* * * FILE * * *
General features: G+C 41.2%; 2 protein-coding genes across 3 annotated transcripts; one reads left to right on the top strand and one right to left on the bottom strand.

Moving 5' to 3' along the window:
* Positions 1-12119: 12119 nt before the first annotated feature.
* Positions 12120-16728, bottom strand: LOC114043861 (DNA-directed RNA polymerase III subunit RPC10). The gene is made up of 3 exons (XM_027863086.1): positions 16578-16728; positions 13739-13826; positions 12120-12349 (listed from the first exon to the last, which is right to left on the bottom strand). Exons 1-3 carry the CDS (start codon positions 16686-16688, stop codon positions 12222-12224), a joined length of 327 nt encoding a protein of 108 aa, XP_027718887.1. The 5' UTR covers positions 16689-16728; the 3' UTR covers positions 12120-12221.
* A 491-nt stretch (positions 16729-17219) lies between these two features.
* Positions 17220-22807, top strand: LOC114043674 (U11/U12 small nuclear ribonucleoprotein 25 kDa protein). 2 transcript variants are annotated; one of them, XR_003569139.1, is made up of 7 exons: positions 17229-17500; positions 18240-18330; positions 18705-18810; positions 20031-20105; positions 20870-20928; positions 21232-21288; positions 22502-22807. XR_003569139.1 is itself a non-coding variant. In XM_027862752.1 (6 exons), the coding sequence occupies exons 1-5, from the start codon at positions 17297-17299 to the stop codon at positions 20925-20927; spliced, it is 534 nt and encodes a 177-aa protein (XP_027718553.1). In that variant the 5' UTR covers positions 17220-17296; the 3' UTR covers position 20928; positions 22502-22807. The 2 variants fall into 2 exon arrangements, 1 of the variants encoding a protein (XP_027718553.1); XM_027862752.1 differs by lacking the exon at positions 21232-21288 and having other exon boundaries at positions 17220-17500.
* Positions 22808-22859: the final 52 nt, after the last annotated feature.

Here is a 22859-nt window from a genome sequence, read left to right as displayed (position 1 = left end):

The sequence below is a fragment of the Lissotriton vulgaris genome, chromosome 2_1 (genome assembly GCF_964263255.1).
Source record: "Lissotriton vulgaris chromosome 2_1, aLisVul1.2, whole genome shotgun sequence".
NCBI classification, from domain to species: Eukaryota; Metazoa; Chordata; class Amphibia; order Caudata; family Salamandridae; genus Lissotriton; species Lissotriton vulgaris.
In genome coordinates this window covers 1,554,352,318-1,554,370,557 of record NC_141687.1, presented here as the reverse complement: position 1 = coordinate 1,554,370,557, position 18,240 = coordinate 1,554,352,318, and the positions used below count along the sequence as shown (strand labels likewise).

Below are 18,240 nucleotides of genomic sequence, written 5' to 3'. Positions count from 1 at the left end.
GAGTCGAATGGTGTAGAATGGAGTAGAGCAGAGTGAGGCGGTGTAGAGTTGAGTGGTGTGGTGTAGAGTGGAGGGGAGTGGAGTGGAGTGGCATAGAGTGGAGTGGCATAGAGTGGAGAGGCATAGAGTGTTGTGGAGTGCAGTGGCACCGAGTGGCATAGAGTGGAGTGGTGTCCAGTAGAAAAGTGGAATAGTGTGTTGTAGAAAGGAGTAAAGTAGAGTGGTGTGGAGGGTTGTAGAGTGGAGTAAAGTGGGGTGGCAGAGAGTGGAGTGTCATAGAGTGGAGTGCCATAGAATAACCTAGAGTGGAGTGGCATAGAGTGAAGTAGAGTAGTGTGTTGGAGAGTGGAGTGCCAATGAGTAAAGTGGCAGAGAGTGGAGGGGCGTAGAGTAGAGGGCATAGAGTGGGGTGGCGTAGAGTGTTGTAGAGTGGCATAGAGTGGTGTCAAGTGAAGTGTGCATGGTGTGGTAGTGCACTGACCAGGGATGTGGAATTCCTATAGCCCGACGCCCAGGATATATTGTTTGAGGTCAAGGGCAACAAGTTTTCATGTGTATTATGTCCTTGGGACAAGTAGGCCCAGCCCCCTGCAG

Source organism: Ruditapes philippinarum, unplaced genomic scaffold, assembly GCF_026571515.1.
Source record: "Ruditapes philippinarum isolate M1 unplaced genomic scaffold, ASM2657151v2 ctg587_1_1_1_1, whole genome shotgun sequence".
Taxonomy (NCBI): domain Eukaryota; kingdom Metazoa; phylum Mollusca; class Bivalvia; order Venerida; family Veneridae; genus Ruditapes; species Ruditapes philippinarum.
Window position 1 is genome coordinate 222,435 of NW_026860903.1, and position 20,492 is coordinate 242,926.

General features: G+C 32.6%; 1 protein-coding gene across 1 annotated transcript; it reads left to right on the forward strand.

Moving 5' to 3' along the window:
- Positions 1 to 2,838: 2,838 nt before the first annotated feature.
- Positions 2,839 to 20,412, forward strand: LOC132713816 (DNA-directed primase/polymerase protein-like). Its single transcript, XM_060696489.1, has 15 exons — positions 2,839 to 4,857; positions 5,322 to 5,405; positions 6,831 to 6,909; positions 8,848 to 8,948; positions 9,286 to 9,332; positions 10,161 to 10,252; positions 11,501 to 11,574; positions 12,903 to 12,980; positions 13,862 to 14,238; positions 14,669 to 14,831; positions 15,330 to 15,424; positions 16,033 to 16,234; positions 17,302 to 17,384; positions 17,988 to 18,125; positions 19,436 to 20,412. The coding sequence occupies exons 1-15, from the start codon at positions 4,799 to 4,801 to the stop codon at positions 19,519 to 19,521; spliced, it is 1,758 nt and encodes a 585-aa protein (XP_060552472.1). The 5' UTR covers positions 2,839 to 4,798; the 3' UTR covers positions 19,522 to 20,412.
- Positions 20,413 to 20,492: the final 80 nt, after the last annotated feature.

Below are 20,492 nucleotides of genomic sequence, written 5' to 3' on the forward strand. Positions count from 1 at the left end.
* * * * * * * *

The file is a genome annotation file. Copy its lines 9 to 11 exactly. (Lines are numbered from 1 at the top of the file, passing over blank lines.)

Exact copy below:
The sequence below is a fragment of the Lissotriton vulgaris genome, chromosome 2_1 (genome assembly GCF_964263255.1).
Source record: "Lissotriton vulgaris chromosome 2_1, aLisVul1.2, whole genome shotgun sequence".
NCBI classification, from domain to species: Eukaryota; Metazoa; Chordata; class Amphibia; order Caudata; family Salamandridae; genus Lissotriton; species Lissotriton vulgaris.